Currently all available distributions like Debian, RedHat or SuSE (to name only a few) are based on the GNU system. A distinctive name didn't appear to be necessary, so the use of "Linux" for the whole system has established itself in the past. Now we can expect other systems to enter the arena soon, though. The first Debian GNU/HURD system is scheduled to be released this year and it is possible that other projects will also advance quickly.
Granted - this new nomenclature seems unusual at first, but getting used to something requires frequent exposure. It is for this reason that the GNU Project seeks to encourage the use of this new nomenclature as much as possible, and it is why we use GNU/Linux in all our official documents.
Enough theory for this month, let's continue with some projects that I consider to be quite interesting.
To carry the GNU philosophy into the wide area of business software, a Hamburg-based group of free programmers has started the "Free Delphi" project.
The initial core of the project is being supplied by its initiator, Gisbert Burckardt, who put his personal archive of applications under the GPL. Building upon those modules it is planned to create a whole ensemble of business solutions under the GNU General Public License. Anyone who is interested in the project or would like to participate can either check out the homepage  or send an email .
Remark: Delphi by Borland/Inprise is a programming language and direct successor of Turbo-Pascal. Due to its very good database-interaction capabilities it is a favorite language for business applications under Windows. A port for GNU/Linux has been announced.
Even if the practical use may be limited I thought you would love to hear about this:
A team around Linas Vepstas has started to port GNU/Linux to the IBM 360/370/390 mainframe architecture. Currently the compiler and linker can be considered bug-free and the Linux kernel did compile and run. Now the issue on hand is to process the hardware-interrupts. People who feel drawn toward this "testosterone-induced stunt", as Linas Vepstas calls it, can check out the website .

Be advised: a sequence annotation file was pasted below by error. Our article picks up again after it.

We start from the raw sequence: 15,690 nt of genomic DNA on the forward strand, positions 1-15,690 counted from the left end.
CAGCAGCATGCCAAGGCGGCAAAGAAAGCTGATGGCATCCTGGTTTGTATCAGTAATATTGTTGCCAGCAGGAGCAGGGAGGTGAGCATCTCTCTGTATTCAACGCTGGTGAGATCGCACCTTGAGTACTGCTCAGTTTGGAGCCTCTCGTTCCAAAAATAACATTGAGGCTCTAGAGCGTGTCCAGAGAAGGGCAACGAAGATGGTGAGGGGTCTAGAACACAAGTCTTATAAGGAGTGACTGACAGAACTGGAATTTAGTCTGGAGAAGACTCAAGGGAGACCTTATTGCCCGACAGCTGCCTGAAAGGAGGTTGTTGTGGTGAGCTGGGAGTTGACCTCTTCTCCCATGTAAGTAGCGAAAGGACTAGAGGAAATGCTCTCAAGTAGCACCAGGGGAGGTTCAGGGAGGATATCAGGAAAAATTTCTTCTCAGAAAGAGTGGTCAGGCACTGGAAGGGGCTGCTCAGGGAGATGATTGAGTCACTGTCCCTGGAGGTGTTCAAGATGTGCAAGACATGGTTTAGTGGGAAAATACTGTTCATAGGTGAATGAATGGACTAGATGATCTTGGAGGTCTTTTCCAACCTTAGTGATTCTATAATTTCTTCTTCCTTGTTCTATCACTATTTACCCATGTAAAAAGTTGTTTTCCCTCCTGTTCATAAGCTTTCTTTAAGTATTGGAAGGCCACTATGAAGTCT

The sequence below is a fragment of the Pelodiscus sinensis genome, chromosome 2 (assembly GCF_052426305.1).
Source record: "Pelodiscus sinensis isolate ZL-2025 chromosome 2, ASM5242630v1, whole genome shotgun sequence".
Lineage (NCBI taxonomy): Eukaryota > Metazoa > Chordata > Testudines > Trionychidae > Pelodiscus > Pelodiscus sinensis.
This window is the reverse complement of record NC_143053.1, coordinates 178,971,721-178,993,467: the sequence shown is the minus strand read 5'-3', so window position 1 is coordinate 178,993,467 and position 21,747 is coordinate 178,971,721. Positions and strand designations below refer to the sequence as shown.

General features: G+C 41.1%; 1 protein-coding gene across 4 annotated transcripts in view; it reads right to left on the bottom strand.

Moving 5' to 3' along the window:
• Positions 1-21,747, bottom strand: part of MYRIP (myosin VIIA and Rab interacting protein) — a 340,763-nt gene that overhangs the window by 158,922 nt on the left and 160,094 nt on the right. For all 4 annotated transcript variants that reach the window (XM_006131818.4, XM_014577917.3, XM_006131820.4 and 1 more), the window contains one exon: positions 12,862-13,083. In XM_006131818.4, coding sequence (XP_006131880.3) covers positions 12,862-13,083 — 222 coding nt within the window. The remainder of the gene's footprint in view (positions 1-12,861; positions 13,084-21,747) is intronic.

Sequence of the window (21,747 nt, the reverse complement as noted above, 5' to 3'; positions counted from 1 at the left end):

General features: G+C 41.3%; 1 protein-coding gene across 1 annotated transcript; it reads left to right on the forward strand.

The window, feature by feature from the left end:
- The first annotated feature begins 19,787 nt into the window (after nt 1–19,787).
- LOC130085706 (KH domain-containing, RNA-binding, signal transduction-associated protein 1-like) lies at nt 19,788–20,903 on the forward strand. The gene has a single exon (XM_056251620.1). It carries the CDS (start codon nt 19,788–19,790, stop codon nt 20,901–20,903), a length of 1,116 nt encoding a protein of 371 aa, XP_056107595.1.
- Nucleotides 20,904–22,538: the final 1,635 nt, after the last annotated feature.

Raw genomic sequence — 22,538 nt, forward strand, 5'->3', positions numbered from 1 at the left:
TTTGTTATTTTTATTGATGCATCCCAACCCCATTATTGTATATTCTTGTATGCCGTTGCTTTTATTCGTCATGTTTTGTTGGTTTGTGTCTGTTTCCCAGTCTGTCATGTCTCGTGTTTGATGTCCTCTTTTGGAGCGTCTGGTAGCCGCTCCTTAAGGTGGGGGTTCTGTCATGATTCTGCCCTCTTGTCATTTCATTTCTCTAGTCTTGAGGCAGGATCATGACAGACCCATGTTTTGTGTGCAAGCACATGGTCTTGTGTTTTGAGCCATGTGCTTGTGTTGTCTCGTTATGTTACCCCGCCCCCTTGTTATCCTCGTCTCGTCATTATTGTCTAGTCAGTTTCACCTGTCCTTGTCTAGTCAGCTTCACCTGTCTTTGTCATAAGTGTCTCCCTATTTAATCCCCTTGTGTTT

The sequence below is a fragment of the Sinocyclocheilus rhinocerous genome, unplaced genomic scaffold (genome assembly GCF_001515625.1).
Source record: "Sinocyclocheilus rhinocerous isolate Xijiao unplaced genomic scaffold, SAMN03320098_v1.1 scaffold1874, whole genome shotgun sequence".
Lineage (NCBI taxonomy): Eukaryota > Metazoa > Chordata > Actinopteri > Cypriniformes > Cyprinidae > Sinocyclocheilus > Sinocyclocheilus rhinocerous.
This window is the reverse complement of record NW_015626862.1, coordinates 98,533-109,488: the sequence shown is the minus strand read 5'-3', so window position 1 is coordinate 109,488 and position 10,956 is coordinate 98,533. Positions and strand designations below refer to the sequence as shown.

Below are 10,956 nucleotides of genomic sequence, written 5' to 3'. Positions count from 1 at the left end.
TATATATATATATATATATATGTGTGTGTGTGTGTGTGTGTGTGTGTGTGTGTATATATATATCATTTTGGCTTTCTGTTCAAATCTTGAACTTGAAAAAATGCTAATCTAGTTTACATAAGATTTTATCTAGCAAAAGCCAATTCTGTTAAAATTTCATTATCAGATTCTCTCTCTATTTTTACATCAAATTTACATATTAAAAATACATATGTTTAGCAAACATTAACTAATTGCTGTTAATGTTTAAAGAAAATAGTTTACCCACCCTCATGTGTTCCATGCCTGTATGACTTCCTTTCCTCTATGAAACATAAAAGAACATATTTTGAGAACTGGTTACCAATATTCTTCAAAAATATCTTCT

It happens fairly often that people ask what they can do for the GNU Project. The last part is for everyone who is searching for an idea.
GNU Search Engine
I have been asked by several people to announce the need for a search engine that solely concentrates on Free Software. The main reasons for this were that Free Software often cannot be found in commercial search engines because authors very often do not register their pages with all the search engines. Very often one searches for Free Software and only finds tons of programs with free test downloads or certain "free pictures". This is annoying.
To achieve a better coverage and interlinkage of Free Software the search engine should contain websites, documents and programs. An archive of source code examples for certain solutions could be very useful. An incredibly powerful application would be an index of Free Software that can be searched for implementations of certain algorithms or solutions for certain problems.
Alright - so much for this month's Brave GNU World, once again I would love to encourage you not to spare your constructive criticism and ideas. The address can be found in the infos .
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Copyright (C) 1999 Georg C. F. Greve, German version published in the Linux-Magazin
Permission is granted to make and distribute verbatim copies of this transcript as long as the copyright and this permission notice appear.
Updated: 22 May 1999 greve